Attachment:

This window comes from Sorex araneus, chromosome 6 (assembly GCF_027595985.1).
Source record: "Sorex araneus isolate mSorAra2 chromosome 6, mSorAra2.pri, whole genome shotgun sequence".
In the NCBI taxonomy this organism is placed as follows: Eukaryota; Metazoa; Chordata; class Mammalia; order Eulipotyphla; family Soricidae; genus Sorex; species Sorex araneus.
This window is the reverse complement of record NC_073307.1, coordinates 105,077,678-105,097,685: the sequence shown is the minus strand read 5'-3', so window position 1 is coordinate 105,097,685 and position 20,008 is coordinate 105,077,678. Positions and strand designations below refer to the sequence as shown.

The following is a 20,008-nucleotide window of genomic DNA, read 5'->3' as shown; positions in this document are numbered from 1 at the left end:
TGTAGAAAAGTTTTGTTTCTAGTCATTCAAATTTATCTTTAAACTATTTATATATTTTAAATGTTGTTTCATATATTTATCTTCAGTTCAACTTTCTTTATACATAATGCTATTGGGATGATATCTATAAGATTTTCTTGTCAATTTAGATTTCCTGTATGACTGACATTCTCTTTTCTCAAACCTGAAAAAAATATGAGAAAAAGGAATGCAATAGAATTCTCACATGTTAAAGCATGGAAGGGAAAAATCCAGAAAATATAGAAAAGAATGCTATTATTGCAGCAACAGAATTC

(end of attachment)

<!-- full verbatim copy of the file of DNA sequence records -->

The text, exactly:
This window comes from Sorex araneus, chromosome 6 (assembly GCF_027595985.1).
Source record: "Sorex araneus isolate mSorAra2 chromosome 6, mSorAra2.pri, whole genome shotgun sequence".
In the NCBI taxonomy this organism is placed as follows: Eukaryota; Metazoa; Chordata; class Mammalia; order Eulipotyphla; family Soricidae; genus Sorex; species Sorex araneus.
This window is the reverse complement of record NC_073307.1, coordinates 105,077,678-105,097,685: the sequence shown is the minus strand read 5'-3', so window position 1 is coordinate 105,097,685 and position 20,008 is coordinate 105,077,678. Positions and strand designations below refer to the sequence as shown.

The following is a 20,008-nucleotide window of genomic DNA, read 5'->3' as shown; positions in this document are numbered from 1 at the left end:
TGTAGAAAAGTTTTGTTTCTAGTCATTCAAATTTATCTTTAAACTATTTATATATTTTAAATGTTGTTTCATATATTTATCTTCAGTTCAACTTTCTTTATACATAATGCTATTGGGATGATATCTATAAGATTTTCTTGTCAATTTAGATTTCCTGTATGACTGACATTCTCTTTTCTCAAACCTGAAAAAAATATGAGAAAAAGGAATGCAATAGAATTCTCACATGTTAAAGCATGGAAGGGAAAAATCCAGAAAATATAGAAAAGAATGCTATTATTGCAGCAACAGAATTC